Appendix: Costing and estimating

Costing is the pricing of completed work taking into account not only all the direct expenses— materials, wages and insurances, fuel and power, machining costs, workshop expenses, etc.—but also a fair proportion of the indirect expenses—salaries, office expenses, rent, rates, depreciation, interest on capital, etc.— expressed as a percentage addition to the workshop cost. Estimating is the intelligent anticipation of what the total cost is likely to be, and as such must have a basis of actual costing experience. In other words good estimating is the product of sound judgment and careful appraisal of the amount of labour involved in the proposed work, in the light of past experience of other comparable work.

In costing and estimating for quantity production the work can be broken down into a sequence of bulk operations, and accurately priced by cost accountants and experts in work – study. Where large runs are contemplated, or where a totally new design is to be introduced, a finished prototype will be made by skilled craftsmen, knocked down into its component parts, further simplified or systematized for repetition machining, and then costed either with trial-runs of the individual components or recorded costing of other similar operations. This measure of accuracy, often carried to decimal points per item, is not attainable in hand-production for most of the work will be continually breaking fresh ground, therefore the estimator must rely on his own good judgment, building up as he goes his own personal file of cross-reference. There are, however, certain guiding principles which, while they will not solve his equations for him, will at least suggest a method.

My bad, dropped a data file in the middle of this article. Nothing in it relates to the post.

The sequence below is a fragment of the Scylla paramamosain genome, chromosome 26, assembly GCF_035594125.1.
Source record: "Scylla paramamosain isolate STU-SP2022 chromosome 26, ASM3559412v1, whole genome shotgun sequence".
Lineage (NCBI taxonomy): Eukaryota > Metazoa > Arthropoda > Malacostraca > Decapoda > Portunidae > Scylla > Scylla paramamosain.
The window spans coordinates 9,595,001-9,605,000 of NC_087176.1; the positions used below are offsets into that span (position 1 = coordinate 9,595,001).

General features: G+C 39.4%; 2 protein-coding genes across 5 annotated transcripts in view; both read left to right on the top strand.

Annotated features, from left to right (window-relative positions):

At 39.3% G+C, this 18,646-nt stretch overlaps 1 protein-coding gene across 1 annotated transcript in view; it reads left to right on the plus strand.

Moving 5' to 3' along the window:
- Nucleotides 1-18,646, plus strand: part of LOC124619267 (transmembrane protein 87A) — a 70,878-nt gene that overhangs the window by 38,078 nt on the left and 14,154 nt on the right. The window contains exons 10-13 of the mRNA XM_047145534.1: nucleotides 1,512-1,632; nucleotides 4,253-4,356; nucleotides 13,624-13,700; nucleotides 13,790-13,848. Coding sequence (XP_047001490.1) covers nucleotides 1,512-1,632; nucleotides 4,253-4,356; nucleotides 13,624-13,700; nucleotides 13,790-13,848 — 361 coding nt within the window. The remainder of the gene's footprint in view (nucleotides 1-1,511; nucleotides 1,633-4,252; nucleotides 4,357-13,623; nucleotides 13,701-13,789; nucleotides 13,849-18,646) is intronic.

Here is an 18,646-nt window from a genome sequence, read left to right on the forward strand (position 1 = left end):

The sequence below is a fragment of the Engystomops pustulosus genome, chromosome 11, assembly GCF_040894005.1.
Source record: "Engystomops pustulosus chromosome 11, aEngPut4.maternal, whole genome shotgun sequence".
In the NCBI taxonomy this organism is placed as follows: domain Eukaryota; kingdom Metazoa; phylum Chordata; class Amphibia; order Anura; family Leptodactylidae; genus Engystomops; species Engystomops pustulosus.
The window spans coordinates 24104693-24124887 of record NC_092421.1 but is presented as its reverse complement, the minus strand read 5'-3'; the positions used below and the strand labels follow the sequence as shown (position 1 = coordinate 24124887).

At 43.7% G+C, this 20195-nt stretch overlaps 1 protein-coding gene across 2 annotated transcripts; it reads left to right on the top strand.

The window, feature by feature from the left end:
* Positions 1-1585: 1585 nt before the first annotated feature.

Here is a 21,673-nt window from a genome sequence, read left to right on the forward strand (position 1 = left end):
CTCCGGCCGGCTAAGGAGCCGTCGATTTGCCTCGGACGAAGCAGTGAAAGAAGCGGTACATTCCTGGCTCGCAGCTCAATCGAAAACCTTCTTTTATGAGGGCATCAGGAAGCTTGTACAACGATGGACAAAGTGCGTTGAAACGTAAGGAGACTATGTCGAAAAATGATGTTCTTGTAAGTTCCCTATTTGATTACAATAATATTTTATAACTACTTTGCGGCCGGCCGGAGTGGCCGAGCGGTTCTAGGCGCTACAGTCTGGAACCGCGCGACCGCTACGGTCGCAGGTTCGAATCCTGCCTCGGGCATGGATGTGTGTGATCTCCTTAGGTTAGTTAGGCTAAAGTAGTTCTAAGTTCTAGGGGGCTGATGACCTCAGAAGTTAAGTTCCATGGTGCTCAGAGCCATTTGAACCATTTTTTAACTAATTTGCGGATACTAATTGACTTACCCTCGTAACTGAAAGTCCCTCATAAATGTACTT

The cost of any piece of woodwork will consist of several factors, each of which must be independently valued. Some, if not all, of these costs are always present in any analysis or build­up, and should be itemized as follows.


Wood, plywoods, veneers, etc.: actual net bulk purchase or replacement cost, whichever is higher, including haulage, stacking, weathering, etc., to which must be added the appropriate wastage factors.

Brasswork, ironmongery, etc.: cost of screws, nails, brasswork, special fittings, etc. at purchase price or replacement value.

Sundry materials: all other miscellaneous materials, including glue, glasspaper, polishing materials, etc., directly chargeable to the work. As it is sometimes difficult to assess the amounts of such items as glue, sanding and polishing materials, etc. consumed in any one job, the total cost over the year is sometimes expressed as a percentage addition, but the system is likely to be unfair to some classes of work, and it is better to itemize wherever possible.

Timber calculations

In calculating the timber content of a cutting list for costing purposes the appropriate wastage factors must be added. Whereas softwood in scantling dimensions may need from only 5 to 10 per cent addition, square-edge hardwoods will require 15 to 20 per cent, and most waney or wane edge boards and planks 60 per cent, with the exception of certain wasteful timbers— walnut, rosewood in the log, etc.—where the true waste factor may be as high as 200 per cent. Plywoods, blockboards, etc. bought carefully to suit the dimensions needed may only require 10 per cent, but an average 20 per cent is safer, while most veneers will need at least 50 per cent. Where there is any doubt it is always better to debit the whole planks, sheets or leaves to the job and credit back the usable surplus, not including rippings and off cuts.

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